Insights and Impact

Sign Language

Amanda Neville, WCL/JD '06


Photo­graphy by
Nick Parisse

Amanda Neville

One of the things Brooklynite Amanda Neville loves about her Clinton Hill neighborhood is its diversity. So when some of the businesses run by immigrants, women, and minorities received hateful messages on social media following the 2016 presidential election, she felt compelled to act.

"I thought it would be cool if we had a unified message that said, this is a neighborhood that cares about diversity and inclusion," says Neville, owner of a wine shop called Tipsy. 

That statement—"Hate Has No Business Here"—can now be seen on signs in thousands of storefronts around the borough and beyond. Anyone can download the sign, which is available in nine languages, for free.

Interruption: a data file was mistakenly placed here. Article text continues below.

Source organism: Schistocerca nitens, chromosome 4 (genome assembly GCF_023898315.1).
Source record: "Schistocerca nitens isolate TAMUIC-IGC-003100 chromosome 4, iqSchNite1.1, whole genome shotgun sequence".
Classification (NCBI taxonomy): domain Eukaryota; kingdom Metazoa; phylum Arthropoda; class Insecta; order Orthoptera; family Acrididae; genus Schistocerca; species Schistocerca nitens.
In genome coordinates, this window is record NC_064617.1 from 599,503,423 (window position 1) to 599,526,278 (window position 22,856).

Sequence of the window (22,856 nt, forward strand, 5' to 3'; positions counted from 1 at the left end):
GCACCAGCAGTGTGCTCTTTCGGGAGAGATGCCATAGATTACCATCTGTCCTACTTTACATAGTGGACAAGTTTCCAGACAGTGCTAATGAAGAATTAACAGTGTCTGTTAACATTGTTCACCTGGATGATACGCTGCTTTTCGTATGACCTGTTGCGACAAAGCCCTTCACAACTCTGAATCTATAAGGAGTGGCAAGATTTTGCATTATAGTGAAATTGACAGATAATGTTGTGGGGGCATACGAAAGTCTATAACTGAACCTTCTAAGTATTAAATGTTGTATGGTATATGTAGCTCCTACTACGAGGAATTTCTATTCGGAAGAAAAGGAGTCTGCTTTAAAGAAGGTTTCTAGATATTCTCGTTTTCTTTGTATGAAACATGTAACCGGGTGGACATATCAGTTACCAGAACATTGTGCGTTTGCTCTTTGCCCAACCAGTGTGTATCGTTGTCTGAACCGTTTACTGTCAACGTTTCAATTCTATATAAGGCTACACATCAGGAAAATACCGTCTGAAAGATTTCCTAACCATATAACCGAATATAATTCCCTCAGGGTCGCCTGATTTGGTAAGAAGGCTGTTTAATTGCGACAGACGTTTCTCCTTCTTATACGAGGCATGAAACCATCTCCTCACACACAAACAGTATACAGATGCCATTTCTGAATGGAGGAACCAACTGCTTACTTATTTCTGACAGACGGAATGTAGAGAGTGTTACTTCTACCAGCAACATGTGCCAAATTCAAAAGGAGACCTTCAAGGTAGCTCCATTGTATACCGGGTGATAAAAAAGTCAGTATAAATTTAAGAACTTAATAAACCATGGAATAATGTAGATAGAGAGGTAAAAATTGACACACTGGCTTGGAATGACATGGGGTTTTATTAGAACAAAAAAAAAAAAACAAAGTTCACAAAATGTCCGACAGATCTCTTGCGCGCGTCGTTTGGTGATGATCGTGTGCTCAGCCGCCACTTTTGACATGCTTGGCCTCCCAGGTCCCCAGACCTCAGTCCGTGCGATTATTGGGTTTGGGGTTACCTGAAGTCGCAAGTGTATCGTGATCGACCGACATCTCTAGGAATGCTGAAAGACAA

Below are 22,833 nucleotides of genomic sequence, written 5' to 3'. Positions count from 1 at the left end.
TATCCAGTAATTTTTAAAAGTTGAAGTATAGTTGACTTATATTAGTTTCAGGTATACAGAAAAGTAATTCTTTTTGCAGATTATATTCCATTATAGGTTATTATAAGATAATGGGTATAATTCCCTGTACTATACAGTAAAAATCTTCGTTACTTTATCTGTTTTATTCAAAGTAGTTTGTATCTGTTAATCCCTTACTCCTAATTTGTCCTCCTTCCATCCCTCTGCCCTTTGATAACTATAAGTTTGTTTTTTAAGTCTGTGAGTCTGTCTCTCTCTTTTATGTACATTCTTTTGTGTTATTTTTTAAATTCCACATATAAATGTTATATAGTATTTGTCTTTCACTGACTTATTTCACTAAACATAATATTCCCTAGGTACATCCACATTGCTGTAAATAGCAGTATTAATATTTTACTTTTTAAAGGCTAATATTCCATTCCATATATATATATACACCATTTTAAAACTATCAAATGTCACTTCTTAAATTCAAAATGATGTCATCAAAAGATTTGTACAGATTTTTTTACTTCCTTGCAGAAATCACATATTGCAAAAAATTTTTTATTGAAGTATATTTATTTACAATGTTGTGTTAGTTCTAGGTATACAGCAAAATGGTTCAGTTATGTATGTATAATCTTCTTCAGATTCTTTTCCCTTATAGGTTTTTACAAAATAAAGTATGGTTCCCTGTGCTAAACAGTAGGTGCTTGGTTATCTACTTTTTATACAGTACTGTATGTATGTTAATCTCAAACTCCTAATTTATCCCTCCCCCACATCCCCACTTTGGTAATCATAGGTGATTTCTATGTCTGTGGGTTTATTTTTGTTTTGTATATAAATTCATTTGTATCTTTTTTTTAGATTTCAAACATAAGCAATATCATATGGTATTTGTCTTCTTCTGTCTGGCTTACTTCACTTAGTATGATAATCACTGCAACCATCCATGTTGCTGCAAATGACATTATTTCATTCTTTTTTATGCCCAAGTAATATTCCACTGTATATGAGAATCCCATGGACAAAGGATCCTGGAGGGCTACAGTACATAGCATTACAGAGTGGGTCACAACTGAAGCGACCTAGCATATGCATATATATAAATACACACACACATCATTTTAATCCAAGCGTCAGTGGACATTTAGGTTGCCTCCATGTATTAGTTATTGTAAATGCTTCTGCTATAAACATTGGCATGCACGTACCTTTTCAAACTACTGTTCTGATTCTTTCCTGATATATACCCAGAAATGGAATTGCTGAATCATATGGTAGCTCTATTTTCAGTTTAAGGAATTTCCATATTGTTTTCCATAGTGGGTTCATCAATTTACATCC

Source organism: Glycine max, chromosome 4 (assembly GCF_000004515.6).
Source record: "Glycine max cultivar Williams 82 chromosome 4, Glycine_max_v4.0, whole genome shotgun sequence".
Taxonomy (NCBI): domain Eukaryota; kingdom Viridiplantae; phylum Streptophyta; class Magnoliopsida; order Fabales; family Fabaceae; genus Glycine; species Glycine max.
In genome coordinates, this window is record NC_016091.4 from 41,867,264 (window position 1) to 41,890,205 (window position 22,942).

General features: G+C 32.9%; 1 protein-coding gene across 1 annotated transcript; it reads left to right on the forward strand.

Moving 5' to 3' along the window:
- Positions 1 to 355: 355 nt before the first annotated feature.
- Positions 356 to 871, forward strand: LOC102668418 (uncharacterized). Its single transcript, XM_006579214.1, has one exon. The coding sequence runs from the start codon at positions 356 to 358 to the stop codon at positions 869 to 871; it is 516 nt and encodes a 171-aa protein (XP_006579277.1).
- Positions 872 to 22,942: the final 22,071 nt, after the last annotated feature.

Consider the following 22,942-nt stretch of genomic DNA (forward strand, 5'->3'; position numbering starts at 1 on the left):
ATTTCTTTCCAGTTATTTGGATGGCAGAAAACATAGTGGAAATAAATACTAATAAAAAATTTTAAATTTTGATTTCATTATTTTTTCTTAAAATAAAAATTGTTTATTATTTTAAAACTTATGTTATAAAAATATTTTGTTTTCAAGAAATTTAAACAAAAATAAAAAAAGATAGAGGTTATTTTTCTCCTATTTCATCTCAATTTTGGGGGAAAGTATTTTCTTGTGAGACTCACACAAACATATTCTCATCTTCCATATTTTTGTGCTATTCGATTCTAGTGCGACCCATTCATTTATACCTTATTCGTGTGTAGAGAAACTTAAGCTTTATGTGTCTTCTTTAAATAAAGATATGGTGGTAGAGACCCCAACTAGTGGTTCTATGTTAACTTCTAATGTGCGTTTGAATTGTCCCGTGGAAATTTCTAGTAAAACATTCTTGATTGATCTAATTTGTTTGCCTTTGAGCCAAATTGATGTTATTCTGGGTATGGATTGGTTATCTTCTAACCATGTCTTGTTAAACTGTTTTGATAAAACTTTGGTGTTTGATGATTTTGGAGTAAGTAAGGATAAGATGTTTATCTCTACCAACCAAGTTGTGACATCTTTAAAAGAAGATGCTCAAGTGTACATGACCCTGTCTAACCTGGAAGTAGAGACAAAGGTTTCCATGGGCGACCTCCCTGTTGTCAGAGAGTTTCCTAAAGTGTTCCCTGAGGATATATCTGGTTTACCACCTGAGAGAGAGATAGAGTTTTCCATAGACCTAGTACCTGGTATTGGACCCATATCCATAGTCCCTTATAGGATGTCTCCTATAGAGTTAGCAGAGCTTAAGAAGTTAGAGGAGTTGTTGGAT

"Community is about pulling together and saying we're more the same than we are different," she says. 

It seems to be working. The campaign has been a hit: now 23 other business districts across New York City are participating, and the signs have been downloaded in other cities, including Charlottesville, Virginia. Neville is working with New York's Department of Mental Health, which plans to adopt the campaign to address the effect of discrimination on mental health. 

"This is about reclaiming patriotism and saying [it's] about tolerance and kindness. Hate has no business in our neighborhoods, and it has no business in our hearts."